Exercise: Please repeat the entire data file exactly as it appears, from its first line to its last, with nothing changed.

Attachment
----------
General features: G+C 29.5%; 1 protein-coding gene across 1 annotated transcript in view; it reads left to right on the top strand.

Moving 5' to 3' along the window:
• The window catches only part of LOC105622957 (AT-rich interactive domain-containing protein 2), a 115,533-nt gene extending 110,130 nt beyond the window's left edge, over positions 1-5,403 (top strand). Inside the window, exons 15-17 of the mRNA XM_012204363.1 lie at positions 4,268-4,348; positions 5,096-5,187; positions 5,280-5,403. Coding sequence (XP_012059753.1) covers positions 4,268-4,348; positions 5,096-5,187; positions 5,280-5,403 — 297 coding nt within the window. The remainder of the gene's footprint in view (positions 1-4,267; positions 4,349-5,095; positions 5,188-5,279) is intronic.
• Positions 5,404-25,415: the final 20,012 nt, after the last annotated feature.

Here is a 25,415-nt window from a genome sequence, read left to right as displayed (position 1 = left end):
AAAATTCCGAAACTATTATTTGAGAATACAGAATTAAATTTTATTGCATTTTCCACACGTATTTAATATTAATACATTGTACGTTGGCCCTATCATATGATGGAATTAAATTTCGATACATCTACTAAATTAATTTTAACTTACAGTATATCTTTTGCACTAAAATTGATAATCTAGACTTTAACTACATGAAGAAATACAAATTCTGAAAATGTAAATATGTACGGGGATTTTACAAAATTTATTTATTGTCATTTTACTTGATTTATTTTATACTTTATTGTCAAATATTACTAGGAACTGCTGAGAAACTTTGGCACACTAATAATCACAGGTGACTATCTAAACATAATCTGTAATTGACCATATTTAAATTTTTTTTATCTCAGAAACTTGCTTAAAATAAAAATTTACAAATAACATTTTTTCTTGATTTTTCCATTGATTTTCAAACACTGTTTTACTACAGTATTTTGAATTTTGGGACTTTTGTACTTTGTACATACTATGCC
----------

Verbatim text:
General features: G+C 29.5%; 1 protein-coding gene across 1 annotated transcript in view; it reads left to right on the top strand.

Moving 5' to 3' along the window:
• The window catches only part of LOC105622957 (AT-rich interactive domain-containing protein 2), a 115,533-nt gene extending 110,130 nt beyond the window's left edge, over positions 1-5,403 (top strand). Inside the window, exons 15-17 of the mRNA XM_012204363.1 lie at positions 4,268-4,348; positions 5,096-5,187; positions 5,280-5,403. Coding sequence (XP_012059753.1) covers positions 4,268-4,348; positions 5,096-5,187; positions 5,280-5,403 — 297 coding nt within the window. The remainder of the gene's footprint in view (positions 1-4,267; positions 4,349-5,095; positions 5,188-5,279) is intronic.
• Positions 5,404-25,415: the final 20,012 nt, after the last annotated feature.

Here is a 25,415-nt window from a genome sequence, read left to right as displayed (position 1 = left end):
AAAATTCCGAAACTATTATTTGAGAATACAGAATTAAATTTTATTGCATTTTCCACACGTATTTAATATTAATACATTGTACGTTGGCCCTATCATATGATGGAATTAAATTTCGATACATCTACTAAATTAATTTTAACTTACAGTATATCTTTTGCACTAAAATTGATAATCTAGACTTTAACTACATGAAGAAATACAAATTCTGAAAATGTAAATATGTACGGGGATTTTACAAAATTTATTTATTGTCATTTTACTTGATTTATTTTATACTTTATTGTCAAATATTACTAGGAACTGCTGAGAAACTTTGGCACACTAATAATCACAGGTGACTATCTAAACATAATCTGTAATTGACCATATTTAAATTTTTTTTATCTCAGAAACTTGCTTAAAATAAAAATTTACAAATAACATTTTTTCTTGATTTTTCCATTGATTTTCAAACACTGTTTTACTACAGTATTTTGAATTTTGGGACTTTTGTACTTTGTACATACTATGCC